The RDC/TMD protocol was designed and initialized to avoid the loss of ‘standardized diagnostic criteria’ and evaluate a diagnostic standardization of empirical data at disposition. This protocol was supported by the National Institute for Dental Research (NIDR) and conducted at the University of Washington and the Group Health Corporative of Puget Sound, Seattle, Washington. Samuel F. Dworkin, M. Von Korff, and L. LeResche were the main investigators[24].

To arrive at the formulation of the protocol of the ‘RDC’, a review of the literature of diagnostic methods in rehabilitative dentistry and TMDs, and subjected to validation and reproducibility, has been made. Taxonomic systems were taken into account by Farrar (1972)[25][26], Eversole and Machado (1985)[27], Bell (1986)[28], Fricton (1989)[29], American Academy of Craniomandibular Disorders (AACD) (1990)[30], Talley (1990)[31], Bergamini and Prayer-Galletti (1990)[32], Truelove (1992)[33], and compared them by granting them to a set of assessment criteria. The evaluation criteria were split into two categories that involve methodological considerations and clinical considerations.

The end of the research came to the elimination, due to a lack of scientific and clinical validation, of a series of instrumental diagnostic methodologies like interferential electromyography (EMG Interference Pattern), Pantography, X-ray diagnostics, etc. These will be described in more detail in the next editions of Masticationpedia. This first target was, therefore, the scientific request of an "objective data"' and not generated by opinions, schools of thought or subjective evaluations of the phenomenon’. During the Workshop of the International Association for Dental Research (IADR) of 2008, preliminary results of the RDC/TMDs were presented in the endeavour to validate the project.

The conclusion was that, to achieve a review and simultaneous validation of [RDC/TMD], it is essential that the tests should be able to make a differential diagnosis between TMD patients with pain and subjects without pain, and above all, discriminate against patients with TMD pain from patients with orofacial pain without TMD.[34]

This last article, reconsidering pain as an essential symptom for the clinical interpretation, puts all the neurophysiological phenomenology in the game, not just this. To move more easily at ease in this medical branch, a different scientific-clinical approach is required, one that widens the horizons of competence in fields such as bioengineering and neurobiology.

It is, therefore, essential to focus attention on how to take trigeminal electrophysiological signals in response to a series of triggers evoked by an electrophysiological device, treating data and determining an organic-functional value of the trigeminal and masticatory systems as anticipated by Marom Bikson and coll. in their «Electrical stimulation of cranial nerves in cognition and disease».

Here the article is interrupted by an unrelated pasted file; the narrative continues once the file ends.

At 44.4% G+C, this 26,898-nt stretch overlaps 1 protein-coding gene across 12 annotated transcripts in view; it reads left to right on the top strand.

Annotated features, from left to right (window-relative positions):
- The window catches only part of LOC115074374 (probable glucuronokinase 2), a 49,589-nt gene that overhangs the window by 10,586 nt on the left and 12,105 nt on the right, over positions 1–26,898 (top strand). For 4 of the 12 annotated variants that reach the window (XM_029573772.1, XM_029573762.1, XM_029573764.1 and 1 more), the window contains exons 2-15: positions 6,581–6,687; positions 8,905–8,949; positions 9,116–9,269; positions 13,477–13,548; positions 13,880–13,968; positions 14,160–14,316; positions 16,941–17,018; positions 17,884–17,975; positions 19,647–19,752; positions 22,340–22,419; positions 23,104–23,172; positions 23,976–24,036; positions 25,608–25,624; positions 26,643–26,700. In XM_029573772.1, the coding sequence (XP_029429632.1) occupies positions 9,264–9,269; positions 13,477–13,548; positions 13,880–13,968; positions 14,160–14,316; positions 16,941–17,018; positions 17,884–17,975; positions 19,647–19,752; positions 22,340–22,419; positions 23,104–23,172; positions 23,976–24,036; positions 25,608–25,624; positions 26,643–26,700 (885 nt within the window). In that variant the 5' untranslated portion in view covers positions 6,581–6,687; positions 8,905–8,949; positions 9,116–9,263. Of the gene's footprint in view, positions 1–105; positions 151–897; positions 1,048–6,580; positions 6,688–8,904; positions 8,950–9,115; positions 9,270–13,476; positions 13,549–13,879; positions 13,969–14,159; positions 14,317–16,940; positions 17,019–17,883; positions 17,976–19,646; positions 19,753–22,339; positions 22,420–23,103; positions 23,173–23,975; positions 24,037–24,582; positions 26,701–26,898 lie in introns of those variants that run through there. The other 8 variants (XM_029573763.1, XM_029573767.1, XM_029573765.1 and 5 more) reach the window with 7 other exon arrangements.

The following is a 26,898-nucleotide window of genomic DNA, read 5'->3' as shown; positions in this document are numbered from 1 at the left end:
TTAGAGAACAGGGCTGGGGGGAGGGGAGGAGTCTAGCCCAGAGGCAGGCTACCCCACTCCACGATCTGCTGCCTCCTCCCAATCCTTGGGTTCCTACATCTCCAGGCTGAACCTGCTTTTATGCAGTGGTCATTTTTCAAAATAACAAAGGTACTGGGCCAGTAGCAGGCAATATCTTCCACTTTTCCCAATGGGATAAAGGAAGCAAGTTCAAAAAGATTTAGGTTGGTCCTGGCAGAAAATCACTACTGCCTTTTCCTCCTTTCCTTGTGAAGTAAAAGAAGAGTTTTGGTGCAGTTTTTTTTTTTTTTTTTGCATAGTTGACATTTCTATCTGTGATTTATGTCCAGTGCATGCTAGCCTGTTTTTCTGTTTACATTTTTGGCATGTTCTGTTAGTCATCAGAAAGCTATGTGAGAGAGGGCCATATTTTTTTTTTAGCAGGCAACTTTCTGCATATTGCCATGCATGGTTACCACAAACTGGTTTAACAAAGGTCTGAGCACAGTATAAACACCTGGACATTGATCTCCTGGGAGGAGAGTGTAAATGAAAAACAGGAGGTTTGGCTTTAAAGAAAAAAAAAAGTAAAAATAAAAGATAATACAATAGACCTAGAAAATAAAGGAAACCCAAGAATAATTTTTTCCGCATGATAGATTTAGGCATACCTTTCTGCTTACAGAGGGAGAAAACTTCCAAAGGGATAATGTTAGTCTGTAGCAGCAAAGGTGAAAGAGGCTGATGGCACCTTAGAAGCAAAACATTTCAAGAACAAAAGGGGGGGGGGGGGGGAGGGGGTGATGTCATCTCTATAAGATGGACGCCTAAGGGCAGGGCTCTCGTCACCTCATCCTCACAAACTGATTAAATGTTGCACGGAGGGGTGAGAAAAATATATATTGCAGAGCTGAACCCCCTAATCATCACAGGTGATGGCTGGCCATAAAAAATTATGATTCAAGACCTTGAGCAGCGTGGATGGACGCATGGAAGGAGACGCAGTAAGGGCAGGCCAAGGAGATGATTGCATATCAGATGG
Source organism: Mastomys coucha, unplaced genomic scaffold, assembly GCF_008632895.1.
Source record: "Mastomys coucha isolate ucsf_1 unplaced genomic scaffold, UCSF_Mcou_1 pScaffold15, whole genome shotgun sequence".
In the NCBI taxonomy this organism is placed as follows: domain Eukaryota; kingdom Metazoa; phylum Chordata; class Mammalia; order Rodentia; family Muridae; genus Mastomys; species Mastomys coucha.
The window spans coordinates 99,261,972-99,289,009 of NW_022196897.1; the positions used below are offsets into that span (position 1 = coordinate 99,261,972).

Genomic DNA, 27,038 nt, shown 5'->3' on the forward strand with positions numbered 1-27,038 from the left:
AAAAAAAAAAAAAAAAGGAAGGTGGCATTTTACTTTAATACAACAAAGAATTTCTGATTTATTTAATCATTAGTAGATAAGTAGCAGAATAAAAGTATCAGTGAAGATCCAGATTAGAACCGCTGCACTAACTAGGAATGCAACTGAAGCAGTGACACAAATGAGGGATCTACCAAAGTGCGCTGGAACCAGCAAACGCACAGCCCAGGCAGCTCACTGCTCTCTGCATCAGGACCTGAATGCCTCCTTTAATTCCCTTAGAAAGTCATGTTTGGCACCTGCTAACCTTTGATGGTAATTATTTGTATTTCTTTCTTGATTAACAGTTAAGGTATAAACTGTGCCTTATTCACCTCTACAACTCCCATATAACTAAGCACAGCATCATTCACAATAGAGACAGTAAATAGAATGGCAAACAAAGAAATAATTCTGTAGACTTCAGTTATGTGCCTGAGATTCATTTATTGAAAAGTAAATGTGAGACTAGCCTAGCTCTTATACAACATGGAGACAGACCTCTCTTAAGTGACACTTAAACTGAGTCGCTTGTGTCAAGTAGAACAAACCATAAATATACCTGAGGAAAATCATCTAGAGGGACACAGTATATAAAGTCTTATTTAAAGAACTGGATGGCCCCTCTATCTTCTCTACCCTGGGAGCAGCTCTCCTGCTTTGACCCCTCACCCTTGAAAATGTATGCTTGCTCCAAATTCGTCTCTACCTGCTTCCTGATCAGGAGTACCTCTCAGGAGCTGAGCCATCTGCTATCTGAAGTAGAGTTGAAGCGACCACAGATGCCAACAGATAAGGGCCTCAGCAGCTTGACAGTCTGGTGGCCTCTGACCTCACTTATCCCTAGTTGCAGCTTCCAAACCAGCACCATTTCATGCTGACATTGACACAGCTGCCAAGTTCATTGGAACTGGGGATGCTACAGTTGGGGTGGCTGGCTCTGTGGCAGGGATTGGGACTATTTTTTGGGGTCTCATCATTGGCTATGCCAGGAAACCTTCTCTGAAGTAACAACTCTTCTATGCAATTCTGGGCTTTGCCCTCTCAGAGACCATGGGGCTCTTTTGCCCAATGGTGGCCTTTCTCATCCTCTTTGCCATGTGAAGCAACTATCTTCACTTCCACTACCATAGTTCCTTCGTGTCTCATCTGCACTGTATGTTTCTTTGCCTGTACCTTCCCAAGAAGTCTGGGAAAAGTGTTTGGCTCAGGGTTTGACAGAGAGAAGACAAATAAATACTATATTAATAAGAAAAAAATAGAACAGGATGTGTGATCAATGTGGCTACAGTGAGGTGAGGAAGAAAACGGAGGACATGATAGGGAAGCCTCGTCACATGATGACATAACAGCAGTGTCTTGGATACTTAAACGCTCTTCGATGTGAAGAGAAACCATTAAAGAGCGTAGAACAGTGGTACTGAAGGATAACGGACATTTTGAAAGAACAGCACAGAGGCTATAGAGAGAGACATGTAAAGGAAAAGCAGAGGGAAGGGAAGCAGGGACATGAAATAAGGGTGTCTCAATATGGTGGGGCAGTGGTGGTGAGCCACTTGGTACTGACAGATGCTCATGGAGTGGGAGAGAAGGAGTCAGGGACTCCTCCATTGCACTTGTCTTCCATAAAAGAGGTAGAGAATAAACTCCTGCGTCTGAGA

We should think of a system that unifies the mastication and neurophysiological functions by introducing a new term: "Neuro-Gnathological Functions"
which will be the object of a dedicated chapter.

Bibliography & references
  1. Turnbull L, Hütt MT, Ioannides AA, Kininmonth S, Poeppl R, Tockner K, Bracken LJ, Keesstra S, Liu L, Masselink R, Parsons AJ, «Connectivity and complex systems: learning from a multi-disciplinary perspective», in Appl Netw Sci, 2018.
    PMID:30839779 - PMCID:PMC6214298
    Open Access logo green alt2.svg
    This is an Open Access resource!
  2. Viggiano A, Manara R, Conforti R, Paccone A, Secondulfo C, Lorusso L, Sbordone L, Di Salle F, Monda M, Tedeschi G, Esposito F, «Mastication induces long-term increases in blood perfusion of the trigeminal principal nucleus», in Neuroscience, Elsevier, 2015.
  3. Florio T, Capozzo A, Cellini R, Pizzuti G, Staderini EM, Scarnati E, «Unilateral lesions of the pedunculopontine nucleus do not alleviate subthalamic nucleus-mediated anticipatory responding in a delayed sensorimotor task in the rat», in Behav Brain Res, 2001.
  4. de Boer RJ, Perelson AS, «Size and connectivity as emergent properties of a developing immune network», in J Theor Biol, 1991.
  5. Iyer-Biswas S, Hayot F, Jayaprakash C, «Stochasticity of gene products from transcriptional pulsing», in Phys Rev E Stat Nonlin Soft Matter Phys, 2009.
    Open Access logo green alt2.svg
    This is an Open Access resource!
  6. Lewis ER, MacGregor RJ, «On indeterminism, chaos, and small number particle systems in the brain», in J Integr Neurosci, 2006.
  7. Deriu F, Ortu E, Capobianco S, Giaconi E, Melis F, Aiello E, Rothwell JC, Tolu E, «Origin of sound-evoked EMG responses in human masseter muscles», in J Physiol, 2007.
    PMID:17234698 - PMCID:PMC2075422
    Open Access logo green alt2.svg
    This is an Open Access resource!
  8. Yamada K, Park H, Sato S, Onozuka M, Kubo K, Yamamoto T, «Dynorphin-A immunoreactive terminals on the neuronal somata of rat mesencephalic trigeminalnucleus», in Neurosci Lett, Elsevier Ireland, 2008.